News : German handball players start in Olympic qualification: Back to Fort Knox – Sport
The defense of the German national handball team once had the reputation of being a kind of Fort Knox. A heavily protected security zone, like the famous military base in the US state of Kentucky, where the US gold reserves are stored. A defense that either ricochets off or only allows goals to be conceded with great pain. This is what matters in handball, among other things: to allow the opponent to score goals only with the greatest possible effort.
At the World Cup in Egypt, which the German team finished twelfth in January, there was never any mention of Fort Knox, the defense – plagued by failures – sometimes resembled a gazebo, secured with a thin snap hook. Against stronger opponents, the booth wobbled worryingly, as Hungarian and Spanish attackers were already walking very easily through the rear German part of the team. One wobbler and the middle was blank – Fort Nix instead of Fort Knox.
Now the Olympic qualification is in Berlin, so paradoxical is this Corona season, the even more important tournament this year. The World Cup takes place every two years, the Olympics only every four: Two places are still awarded, starting Friday on three days in games against Sweden, Slovenia and Algeria. The games in Tokyo are the declared goal of the team, which is why some players are returning who skipped the World Cup: the Berlin strategist Fabian Wiede, but above all the deeply well-rehearsed trio of THW Kiel – Hendrik Pekeler, Patrick Wiencek and Steffen Weinhold, three defense specialists with more than 100 international matches each.
Your decision to forego the pandemic World Cup had caused displeasure in the team. Goalkeeper Andreas Wolff had accused his teammates of doing their best for their club at the end of December and winning the Champions League, but abandoning the national team. The topic disrupted preparations for the World Cup for days. Pekeler was insulted ugly on social networks, it was that bad.
There is no technical discussion about Gislason’s nomination
Little or nothing remained of the atmospheric disturbances, national coach Alfred Gislason has always made it clear that he is keeping the Kiel players’ seats free. Now it starts, on Friday with the first game against the World Cup runner-up Sweden (3.15 p.m., ARD), with the three Champions League winners. “The people of Kiel have the advantage that I’ve worked with them forever,” says Gislason, the Icelander was a coach in Kiel from 2008 to 2019: “Everyone already knows what I’ve done with the team.” There is no technical discussion about this step, unlike in the national soccer team, where Joachim Löw has to decide in his last months as national coach whether he should bring back players like Thomas Müller, Mats Hummels or Jérôme Boateng (although he has long planned without them Has).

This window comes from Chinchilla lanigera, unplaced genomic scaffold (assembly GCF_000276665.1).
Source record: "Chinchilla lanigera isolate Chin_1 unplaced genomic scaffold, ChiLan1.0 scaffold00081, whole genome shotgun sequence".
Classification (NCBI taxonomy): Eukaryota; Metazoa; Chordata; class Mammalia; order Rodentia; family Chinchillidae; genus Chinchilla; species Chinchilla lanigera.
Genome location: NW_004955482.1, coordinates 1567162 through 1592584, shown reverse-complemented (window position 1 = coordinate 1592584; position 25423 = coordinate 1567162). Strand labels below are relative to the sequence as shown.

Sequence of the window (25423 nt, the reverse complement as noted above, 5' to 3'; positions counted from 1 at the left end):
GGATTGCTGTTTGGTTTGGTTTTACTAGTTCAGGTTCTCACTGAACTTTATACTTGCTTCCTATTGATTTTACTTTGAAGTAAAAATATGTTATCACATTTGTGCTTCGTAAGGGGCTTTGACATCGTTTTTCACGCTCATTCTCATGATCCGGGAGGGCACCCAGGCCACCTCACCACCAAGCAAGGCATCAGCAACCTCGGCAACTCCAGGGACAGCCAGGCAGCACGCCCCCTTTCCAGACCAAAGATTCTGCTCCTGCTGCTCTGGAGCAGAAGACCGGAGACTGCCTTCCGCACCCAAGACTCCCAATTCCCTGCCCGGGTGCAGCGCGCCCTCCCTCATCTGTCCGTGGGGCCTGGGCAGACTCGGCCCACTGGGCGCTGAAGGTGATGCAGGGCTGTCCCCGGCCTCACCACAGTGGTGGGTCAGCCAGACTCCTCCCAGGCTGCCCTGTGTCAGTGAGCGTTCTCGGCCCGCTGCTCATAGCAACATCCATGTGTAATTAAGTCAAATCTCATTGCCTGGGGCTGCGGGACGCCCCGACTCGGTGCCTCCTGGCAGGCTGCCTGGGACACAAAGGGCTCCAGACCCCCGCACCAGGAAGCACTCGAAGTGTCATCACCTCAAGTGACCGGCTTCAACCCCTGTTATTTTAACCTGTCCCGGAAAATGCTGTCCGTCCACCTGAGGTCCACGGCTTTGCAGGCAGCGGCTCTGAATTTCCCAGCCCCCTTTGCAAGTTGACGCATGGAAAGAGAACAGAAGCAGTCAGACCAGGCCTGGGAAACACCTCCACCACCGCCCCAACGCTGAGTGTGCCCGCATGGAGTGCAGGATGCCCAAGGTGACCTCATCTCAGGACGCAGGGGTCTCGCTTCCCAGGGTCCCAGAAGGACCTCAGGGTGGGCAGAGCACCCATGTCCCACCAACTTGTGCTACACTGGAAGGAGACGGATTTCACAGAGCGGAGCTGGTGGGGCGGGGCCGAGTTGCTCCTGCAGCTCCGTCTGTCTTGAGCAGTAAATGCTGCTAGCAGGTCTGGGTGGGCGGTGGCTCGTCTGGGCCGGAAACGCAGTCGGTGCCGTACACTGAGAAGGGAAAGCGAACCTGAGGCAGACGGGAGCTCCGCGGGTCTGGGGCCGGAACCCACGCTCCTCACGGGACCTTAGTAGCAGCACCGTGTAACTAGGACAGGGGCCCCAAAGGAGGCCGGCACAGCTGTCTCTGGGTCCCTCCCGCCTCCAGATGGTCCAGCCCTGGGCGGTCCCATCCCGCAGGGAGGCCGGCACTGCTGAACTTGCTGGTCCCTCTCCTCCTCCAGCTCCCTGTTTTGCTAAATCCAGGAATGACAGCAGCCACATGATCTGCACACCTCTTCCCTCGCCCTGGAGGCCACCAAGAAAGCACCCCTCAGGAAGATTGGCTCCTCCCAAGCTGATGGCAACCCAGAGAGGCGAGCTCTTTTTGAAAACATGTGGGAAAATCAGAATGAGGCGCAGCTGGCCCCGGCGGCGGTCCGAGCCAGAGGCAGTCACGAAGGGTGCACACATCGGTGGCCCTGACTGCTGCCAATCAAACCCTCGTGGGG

All handball players agree that a team with Pekeler, Wiencek and Weinhold is stronger than a team without them. You know all the defense systems favored by Gislason by heart, whether 6-0, 5-1 or 3-2-1. “We don’t need a lot of coordination,” says Wiencek, “we all know how the defense is played.”
Klaus-Dieter Petersen is also someone who knows his way around a good defensive game. In the nineties and early 2000s, he held the defense of the THW Kiel and the German national team together, he came up with 340 international matches, celebrated eight championships with Kiel, and today he heads the junior school for the North Germans. He has known “Peke” and “Bam-Bam”, as he calls Pekeler and Wiencek, since 2005, when Petersen was coaching the national youth team. “The Swedes would be happy if Kiel didn’t play,” he says.
Petersen thinks it is logical that Gislason is operating extensively on the team for the Olympic qualification. Unlike at the World Cup, when Johannes Golla and Sebastian Firnhaber formed the middle block, Pekeler / Wiencek now take over this part. Golla slips into the role of the supplementary player, Firnhaber is no longer in the squad. Either Weinhold or Wiede play on the half right, in the left backcourt Gislason initially had one more option with the return of Sebastian Heymann – but this was no longer available due to the injury to Paul Drux (external meniscus damage in the left knee) on Wednesday. He still “counted down the days”, says Gislason, until he could finally get started with this team.
The trainer can now devote himself to other construction sites
But is it that easy? A couple of players return and suddenly everything should flood again? “You can’t decide everything on your own,” says Petersen, knowing how central the statics of a handball team depend on the staff in the back center. “The whole team gets their security through the defensive game,” explains Petersen: “The others to the left and right of them can act more calmly when the Kielers are there.”
Shortly before the end of the phone call, Petersen mentioned an important point: “I’m happy for Alfred. He can finally use the training for other things.” For the back attack or the speed game, for example, two other construction sites that were obvious at the World Cup. After all, Alfred Gislason no longer has to worry about the defense.